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The Feminine Public Sphere: Middle-class Women and Civic Life in Scotland, C. 1870-1914 (Gender in History) [Hardcover]

Megan Smitley

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Book Description

30 Nov 2009 0719079667 978-0719079665
This investigation of women's part in civic life provides a fresh approach to the 'public sphere', illuminates women as agents of a middle-class identity and develops the notion of a 'feminine public sphere', or the web of associations, institutions and discourses used by disenfranchised middle-class women to express their citizenship. The extent of middle-class women's contribution to civic life is examined through their involvement in reforming and philanthropic associations as well as local government. Feminist historians have developed increasingly nuanced understandings of the relationship between 'separate spheres' and women's public lives, yet, many analyses of middle-class civic identity in nineteenth-century Britain have conformed to over-rigid interpretations of separate spheres to largely exclude an exploration of women's role. By examining under-used Scottish material, new light is shed on these issues by highlighting the active contribution of women to in this process. Employing a case study of women's temperance, Liberal and suffrage organisations, this analysis considers the relationship between separate spheres ideology and women's public lives; the contribution to suffrage of organisations not normally associated with the Victorian and Edwardian women's movement; and the importance of regional and international perspectives for British history.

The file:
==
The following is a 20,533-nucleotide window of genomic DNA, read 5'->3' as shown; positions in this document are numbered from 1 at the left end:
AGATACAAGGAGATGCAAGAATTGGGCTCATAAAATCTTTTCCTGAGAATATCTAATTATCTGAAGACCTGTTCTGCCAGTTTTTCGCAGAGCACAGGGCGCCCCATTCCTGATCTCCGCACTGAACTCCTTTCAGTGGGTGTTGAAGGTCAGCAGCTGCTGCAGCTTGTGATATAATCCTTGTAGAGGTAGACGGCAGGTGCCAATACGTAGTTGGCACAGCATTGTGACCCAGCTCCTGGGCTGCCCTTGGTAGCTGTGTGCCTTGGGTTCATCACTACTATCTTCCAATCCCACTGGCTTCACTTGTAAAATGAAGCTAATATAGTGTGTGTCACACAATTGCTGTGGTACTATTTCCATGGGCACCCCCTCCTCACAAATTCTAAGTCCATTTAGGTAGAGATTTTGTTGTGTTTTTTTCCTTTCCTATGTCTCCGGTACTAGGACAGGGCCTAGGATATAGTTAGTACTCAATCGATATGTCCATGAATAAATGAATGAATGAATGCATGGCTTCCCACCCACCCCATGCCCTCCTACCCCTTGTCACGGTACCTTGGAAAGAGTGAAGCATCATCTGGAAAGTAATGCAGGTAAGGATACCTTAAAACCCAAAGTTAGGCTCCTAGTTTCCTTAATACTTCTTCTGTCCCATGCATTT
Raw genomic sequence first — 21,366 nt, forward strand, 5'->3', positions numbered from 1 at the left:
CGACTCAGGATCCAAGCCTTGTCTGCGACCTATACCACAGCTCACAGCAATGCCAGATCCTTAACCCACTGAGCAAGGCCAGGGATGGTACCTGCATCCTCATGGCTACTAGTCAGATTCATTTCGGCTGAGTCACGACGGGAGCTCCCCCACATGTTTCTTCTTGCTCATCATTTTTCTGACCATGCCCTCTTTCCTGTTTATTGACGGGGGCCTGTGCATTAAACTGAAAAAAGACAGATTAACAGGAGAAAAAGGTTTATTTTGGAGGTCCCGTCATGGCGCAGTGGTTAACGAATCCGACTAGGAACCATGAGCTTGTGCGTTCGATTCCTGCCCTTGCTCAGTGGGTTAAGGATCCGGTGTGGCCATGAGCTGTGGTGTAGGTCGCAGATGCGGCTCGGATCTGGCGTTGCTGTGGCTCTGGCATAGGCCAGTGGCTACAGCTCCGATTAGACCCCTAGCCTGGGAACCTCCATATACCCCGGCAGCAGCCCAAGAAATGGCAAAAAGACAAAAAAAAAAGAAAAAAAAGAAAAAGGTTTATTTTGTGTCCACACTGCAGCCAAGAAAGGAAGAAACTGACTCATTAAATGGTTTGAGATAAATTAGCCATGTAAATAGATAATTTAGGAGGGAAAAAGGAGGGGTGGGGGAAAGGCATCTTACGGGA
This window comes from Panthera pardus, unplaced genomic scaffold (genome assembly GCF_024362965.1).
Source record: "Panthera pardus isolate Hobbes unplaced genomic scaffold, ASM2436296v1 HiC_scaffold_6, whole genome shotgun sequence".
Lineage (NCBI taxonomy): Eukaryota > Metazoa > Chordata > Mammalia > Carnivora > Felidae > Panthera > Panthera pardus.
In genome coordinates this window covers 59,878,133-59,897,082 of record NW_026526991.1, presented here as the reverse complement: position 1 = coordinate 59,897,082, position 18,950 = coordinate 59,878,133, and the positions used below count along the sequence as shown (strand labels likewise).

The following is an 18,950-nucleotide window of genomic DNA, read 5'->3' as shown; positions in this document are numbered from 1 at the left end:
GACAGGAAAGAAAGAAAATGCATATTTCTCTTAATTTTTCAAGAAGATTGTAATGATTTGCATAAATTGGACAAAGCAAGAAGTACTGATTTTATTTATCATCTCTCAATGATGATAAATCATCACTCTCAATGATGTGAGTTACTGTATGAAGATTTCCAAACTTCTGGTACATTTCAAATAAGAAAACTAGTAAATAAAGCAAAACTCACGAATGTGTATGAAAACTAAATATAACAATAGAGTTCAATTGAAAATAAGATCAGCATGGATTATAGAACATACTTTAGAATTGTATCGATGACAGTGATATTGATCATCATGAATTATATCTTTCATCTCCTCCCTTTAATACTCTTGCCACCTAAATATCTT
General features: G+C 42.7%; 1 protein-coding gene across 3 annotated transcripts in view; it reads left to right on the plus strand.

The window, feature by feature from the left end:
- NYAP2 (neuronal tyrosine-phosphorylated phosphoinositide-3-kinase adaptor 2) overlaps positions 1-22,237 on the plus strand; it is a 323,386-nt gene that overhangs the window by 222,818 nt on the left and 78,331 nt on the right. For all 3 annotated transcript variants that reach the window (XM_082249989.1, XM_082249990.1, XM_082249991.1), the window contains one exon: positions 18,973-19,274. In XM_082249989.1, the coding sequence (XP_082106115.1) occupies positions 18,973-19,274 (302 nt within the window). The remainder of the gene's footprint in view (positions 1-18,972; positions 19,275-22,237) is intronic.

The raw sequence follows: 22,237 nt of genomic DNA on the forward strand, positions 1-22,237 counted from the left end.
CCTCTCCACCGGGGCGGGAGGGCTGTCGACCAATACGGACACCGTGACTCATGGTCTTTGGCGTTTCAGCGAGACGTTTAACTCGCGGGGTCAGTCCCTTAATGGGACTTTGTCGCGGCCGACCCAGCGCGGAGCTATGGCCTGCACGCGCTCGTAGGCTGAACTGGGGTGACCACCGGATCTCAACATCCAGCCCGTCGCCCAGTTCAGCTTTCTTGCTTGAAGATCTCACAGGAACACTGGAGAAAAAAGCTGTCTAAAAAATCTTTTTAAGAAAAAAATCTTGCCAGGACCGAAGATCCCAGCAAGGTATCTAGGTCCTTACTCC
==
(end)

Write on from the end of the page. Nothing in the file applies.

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Smitley's concept of a feminine public sphere is an original contribution to the growing body of work that challenges the ideology of separate spheres sharply divided by gender. Although the involvement of women in public action together with their self-representation has been highlighted before, Smitley makes space for women within the public culture of the civic elite, which urban historians, drawing on the early ideas of Jurgen Habermas, have depicted as male territory. Eileen Janes Yeo, Victorian Studies volume 54, No. 2 -- Eileen Janes Yeo. Victorian Studies volume 54, No. 2

About the Author

Megan Smitley is a former ESRC Post Doctoral Fellow, having attained her PhD in History and Economic and Social History from the University of Glasgow

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